Seneca, Moral Epistle 28.1-2
“Do you think that this has happened to only you and you are surprised as if it is a revelation that after so long a trip through so many different places you cannot escape your sadness and the weight on you mind? You need to change your spirit, not the weather. Sure, you can cross the wide open see and let, as our Vergil says, “the lands and the cities to fade behind you,” but wherever you go, there your faults are.
Socrates once said to someone complaining, “Why are you shocked that travelling doesn’t help you when you take yourself everywhere? The very thing that chased you away is on top of you still.” How can the novelty of other lands delight you? How can learning new cities and regions please? This travelling produces nothing. Do you ask why your escape doesn’t help you? Well , you’re fleeing with yourself.”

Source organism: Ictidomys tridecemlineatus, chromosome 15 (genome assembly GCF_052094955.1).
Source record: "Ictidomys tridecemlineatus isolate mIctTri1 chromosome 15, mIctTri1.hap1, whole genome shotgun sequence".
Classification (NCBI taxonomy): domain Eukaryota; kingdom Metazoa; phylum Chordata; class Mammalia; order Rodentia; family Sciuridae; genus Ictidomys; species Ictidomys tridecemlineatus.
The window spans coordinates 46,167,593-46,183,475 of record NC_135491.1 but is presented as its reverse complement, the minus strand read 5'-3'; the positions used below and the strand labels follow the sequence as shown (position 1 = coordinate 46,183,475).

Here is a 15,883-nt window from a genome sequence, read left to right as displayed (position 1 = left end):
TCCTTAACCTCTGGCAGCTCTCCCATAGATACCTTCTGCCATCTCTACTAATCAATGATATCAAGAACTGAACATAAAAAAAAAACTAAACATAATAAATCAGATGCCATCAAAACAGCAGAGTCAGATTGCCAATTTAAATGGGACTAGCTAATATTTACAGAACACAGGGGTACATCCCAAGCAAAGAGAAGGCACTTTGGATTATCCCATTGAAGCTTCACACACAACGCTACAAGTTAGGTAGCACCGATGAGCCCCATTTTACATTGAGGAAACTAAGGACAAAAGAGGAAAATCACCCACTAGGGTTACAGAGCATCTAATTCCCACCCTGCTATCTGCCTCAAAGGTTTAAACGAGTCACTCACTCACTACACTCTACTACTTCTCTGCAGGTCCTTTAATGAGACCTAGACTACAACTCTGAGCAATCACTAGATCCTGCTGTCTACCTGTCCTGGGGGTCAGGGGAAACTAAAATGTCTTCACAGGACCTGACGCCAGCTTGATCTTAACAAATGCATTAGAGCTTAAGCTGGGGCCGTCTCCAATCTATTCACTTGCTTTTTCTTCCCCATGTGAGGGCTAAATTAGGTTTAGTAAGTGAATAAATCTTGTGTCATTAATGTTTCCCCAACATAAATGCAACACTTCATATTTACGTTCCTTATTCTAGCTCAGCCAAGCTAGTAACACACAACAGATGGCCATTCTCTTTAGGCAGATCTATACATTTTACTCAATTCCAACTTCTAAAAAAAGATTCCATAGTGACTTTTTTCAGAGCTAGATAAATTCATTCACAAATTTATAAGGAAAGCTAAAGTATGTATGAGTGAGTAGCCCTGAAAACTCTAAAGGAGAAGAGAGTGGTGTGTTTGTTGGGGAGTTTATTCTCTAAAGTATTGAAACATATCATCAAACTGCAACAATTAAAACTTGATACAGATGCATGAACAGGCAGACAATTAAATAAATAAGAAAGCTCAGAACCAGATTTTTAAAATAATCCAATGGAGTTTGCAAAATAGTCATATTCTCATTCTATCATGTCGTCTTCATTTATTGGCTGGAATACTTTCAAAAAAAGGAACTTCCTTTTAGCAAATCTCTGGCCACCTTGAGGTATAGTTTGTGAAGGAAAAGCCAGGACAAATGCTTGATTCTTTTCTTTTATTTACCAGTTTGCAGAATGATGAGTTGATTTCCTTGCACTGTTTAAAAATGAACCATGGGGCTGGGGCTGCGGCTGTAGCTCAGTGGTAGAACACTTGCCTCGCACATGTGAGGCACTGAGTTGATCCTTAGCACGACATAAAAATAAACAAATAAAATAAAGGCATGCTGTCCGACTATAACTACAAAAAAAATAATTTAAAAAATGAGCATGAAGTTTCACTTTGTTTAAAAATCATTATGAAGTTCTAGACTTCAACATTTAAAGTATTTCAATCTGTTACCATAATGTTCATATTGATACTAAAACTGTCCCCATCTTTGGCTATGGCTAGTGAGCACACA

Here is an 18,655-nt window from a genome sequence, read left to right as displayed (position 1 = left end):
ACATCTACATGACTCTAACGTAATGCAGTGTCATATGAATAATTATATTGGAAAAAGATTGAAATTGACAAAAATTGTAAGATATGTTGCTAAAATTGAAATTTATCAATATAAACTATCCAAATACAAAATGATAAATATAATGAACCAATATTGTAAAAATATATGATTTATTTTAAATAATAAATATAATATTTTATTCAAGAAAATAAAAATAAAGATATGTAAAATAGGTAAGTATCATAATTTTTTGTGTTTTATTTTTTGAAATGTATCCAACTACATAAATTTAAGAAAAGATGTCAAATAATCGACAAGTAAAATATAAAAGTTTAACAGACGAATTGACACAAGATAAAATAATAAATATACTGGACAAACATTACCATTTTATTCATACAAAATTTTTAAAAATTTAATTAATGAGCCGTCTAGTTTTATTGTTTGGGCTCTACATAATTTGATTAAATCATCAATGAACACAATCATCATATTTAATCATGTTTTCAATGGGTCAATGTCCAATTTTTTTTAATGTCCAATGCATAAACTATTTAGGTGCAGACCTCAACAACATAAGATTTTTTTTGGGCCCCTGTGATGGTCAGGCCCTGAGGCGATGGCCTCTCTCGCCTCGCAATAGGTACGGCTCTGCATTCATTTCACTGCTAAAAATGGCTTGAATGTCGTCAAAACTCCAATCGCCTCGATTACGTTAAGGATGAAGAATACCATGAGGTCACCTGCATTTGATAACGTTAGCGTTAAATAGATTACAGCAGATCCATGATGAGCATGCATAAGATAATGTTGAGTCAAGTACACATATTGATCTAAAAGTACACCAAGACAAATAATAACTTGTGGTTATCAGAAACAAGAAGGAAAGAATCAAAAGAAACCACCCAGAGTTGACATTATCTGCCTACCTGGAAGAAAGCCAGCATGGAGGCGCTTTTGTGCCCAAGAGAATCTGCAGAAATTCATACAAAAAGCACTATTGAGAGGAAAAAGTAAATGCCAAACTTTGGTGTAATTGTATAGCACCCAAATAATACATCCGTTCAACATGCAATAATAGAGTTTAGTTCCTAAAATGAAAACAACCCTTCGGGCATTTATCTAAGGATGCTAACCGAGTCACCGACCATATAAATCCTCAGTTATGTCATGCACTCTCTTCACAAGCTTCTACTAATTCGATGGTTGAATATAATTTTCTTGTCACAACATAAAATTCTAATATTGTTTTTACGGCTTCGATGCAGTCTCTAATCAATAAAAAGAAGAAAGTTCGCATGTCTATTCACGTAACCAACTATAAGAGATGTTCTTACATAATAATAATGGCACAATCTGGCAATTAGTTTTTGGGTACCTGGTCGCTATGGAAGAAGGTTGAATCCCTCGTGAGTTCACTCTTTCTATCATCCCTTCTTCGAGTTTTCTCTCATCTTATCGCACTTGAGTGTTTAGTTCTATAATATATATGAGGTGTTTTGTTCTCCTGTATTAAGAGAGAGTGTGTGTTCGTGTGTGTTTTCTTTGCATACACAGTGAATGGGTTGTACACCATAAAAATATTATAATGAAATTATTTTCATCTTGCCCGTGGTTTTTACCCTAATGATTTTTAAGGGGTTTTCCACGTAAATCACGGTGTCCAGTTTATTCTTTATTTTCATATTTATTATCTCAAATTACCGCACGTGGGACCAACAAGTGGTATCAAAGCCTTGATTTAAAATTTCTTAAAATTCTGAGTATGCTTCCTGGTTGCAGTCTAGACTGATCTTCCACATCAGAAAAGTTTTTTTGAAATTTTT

Hoc tibi soli putas accidisse et admiraris quasi rem novam, quod peregrinatione tam longa et tot locorum varietatibus non discussisti tristitiam gravitatemque mentis? Animum debes mutare, non caelum. Licet vastum traieceris mare, licet, ut ait Vergilius noster, “Terraeque urbesque recedant” sequentur te, quocumque perveneris, vitia.
Hoc idem querenti cuidam Socrates ait: “Quid miraris nihil tibi peregrinationes prodesse, cum te circumferas? Premit te eadem causa, quae expulit.” Quid terrarum iuvare novitas potest? Quid cognitio urbium aut locorum? In inritum cedit ista iactatio. Quaeris quare te fuga ista non adiuvet? Tecum fugis.